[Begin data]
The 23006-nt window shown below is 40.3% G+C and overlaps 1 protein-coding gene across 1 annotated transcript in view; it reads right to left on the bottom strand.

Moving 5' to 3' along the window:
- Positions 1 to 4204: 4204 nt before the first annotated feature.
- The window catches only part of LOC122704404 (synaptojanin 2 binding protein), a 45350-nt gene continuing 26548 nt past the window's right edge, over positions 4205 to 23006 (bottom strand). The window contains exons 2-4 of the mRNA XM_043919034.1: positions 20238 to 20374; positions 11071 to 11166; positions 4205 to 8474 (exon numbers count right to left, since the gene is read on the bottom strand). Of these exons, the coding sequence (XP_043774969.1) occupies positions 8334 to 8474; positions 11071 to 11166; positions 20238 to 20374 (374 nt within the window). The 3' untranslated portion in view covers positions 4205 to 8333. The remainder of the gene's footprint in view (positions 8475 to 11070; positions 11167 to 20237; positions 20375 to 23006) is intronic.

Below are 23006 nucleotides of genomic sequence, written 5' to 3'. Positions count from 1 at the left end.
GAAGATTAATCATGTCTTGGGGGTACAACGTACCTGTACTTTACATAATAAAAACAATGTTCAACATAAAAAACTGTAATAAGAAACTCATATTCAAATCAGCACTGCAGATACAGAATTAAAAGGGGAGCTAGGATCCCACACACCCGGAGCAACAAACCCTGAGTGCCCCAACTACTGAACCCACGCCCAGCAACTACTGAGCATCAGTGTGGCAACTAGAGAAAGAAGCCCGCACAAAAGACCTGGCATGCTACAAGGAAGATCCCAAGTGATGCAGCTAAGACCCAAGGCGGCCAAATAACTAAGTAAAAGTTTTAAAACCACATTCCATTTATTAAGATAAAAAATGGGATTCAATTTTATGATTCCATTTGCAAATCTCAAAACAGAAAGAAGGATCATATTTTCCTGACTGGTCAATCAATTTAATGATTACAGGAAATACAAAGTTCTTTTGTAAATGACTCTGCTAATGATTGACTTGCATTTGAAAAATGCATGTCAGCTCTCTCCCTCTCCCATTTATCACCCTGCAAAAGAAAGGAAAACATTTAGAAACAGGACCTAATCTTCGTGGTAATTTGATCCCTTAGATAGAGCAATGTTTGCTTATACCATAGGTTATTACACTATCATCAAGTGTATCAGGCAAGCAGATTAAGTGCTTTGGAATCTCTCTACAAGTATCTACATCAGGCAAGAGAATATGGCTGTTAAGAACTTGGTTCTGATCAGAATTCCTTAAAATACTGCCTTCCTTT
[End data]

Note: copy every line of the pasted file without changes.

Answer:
The 23006-nt window shown below is 40.3% G+C and overlaps 1 protein-coding gene across 1 annotated transcript in view; it reads right to left on the bottom strand.

Moving 5' to 3' along the window:
- Positions 1 to 4204: 4204 nt before the first annotated feature.
- The window catches only part of LOC122704404 (synaptojanin 2 binding protein), a 45350-nt gene continuing 26548 nt past the window's right edge, over positions 4205 to 23006 (bottom strand). The window contains exons 2-4 of the mRNA XM_043919034.1: positions 20238 to 20374; positions 11071 to 11166; positions 4205 to 8474 (exon numbers count right to left, since the gene is read on the bottom strand). Of these exons, the coding sequence (XP_043774969.1) occupies positions 8334 to 8474; positions 11071 to 11166; positions 20238 to 20374 (374 nt within the window). The 3' untranslated portion in view covers positions 4205 to 8333. The remainder of the gene's footprint in view (positions 8475 to 11070; positions 11167 to 20237; positions 20375 to 23006) is intronic.

Below are 23006 nucleotides of genomic sequence, written 5' to 3'. Positions count from 1 at the left end.
GAAGATTAATCATGTCTTGGGGGTACAACGTACCTGTACTTTACATAATAAAAACAATGTTCAACATAAAAAACTGTAATAAGAAACTCATATTCAAATCAGCACTGCAGATACAGAATTAAAAGGGGAGCTAGGATCCCACACACCCGGAGCAACAAACCCTGAGTGCCCCAACTACTGAACCCACGCCCAGCAACTACTGAGCATCAGTGTGGCAACTAGAGAAAGAAGCCCGCACAAAAGACCTGGCATGCTACAAGGAAGATCCCAAGTGATGCAGCTAAGACCCAAGGCGGCCAAATAACTAAGTAAAAGTTTTAAAACCACATTCCATTTATTAAGATAAAAAATGGGATTCAATTTTATGATTCCATTTGCAAATCTCAAAACAGAAAGAAGGATCATATTTTCCTGACTGGTCAATCAATTTAATGATTACAGGAAATACAAAGTTCTTTTGTAAATGACTCTGCTAATGATTGACTTGCATTTGAAAAATGCATGTCAGCTCTCTCCCTCTCCCATTTATCACCCTGCAAAAGAAAGGAAAACATTTAGAAACAGGACCTAATCTTCGTGGTAATTTGATCCCTTAGATAGAGCAATGTTTGCTTATACCATAGGTTATTACACTATCATCAAGTGTATCAGGCAAGCAGATTAAGTGCTTTGGAATCTCTCTACAAGTATCTACATCAGGCAAGAGAATATGGCTGTTAAGAACTTGGTTCTGATCAGAATTCCTTAAAATACTGCCTTCCTTT